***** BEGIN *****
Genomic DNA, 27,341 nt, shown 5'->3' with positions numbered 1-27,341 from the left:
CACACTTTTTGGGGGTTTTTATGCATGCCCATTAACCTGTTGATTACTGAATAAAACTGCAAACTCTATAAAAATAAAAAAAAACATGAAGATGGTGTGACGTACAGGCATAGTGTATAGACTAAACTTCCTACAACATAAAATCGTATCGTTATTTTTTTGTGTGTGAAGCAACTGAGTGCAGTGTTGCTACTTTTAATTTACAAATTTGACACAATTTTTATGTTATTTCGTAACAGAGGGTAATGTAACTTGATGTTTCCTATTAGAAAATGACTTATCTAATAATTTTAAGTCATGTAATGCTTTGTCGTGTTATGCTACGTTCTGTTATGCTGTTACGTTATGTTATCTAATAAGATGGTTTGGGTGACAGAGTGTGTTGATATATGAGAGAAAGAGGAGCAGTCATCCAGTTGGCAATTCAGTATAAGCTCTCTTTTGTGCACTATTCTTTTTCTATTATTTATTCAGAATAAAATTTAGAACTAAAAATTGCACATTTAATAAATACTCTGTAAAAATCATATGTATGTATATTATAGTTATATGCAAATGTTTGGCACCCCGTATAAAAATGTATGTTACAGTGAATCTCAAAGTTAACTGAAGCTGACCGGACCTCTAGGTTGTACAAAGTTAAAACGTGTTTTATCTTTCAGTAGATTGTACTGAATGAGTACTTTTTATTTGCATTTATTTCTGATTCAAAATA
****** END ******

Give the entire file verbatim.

Genomic DNA, 27,341 nt, shown 5'->3' with positions numbered 1-27,341 from the left:
CACACTTTTTGGGGGTTTTTATGCATGCCCATTAACCTGTTGATTACTGAATAAAACTGCAAACTCTATAAAAATAAAAAAAAACATGAAGATGGTGTGACGTACAGGCATAGTGTATAGACTAAACTTCCTACAACATAAAATCGTATCGTTATTTTTTTGTGTGTGAAGCAACTGAGTGCAGTGTTGCTACTTTTAATTTACAAATTTGACACAATTTTTATGTTATTTCGTAACAGAGGGTAATGTAACTTGATGTTTCCTATTAGAAAATGACTTATCTAATAATTTTAAGTCATGTAATGCTTTGTCGTGTTATGCTACGTTCTGTTATGCTGTTACGTTATGTTATCTAATAAGATGGTTTGGGTGACAGAGTGTGTTGATATATGAGAGAAAGAGGAGCAGTCATCCAGTTGGCAATTCAGTATAAGCTCTCTTTTGTGCACTATTCTTTTTCTATTATTTATTCAGAATAAAATTTAGAACTAAAAATTGCACATTTAATAAATACTCTGTAAAAATCATATGTATGTATATTATAGTTATATGCAAATGTTTGGCACCCCGTATAAAAATGTATGTTACAGTGAATCTCAAAGTTAACTGAAGCTGACCGGACCTCTAGGTTGTACAAAGTTAAAACGTGTTTTATCTTTCAGTAGATTGTACTGAATGAGTACTTTTTATTTGCATTTATTTCTGATTCAAAATA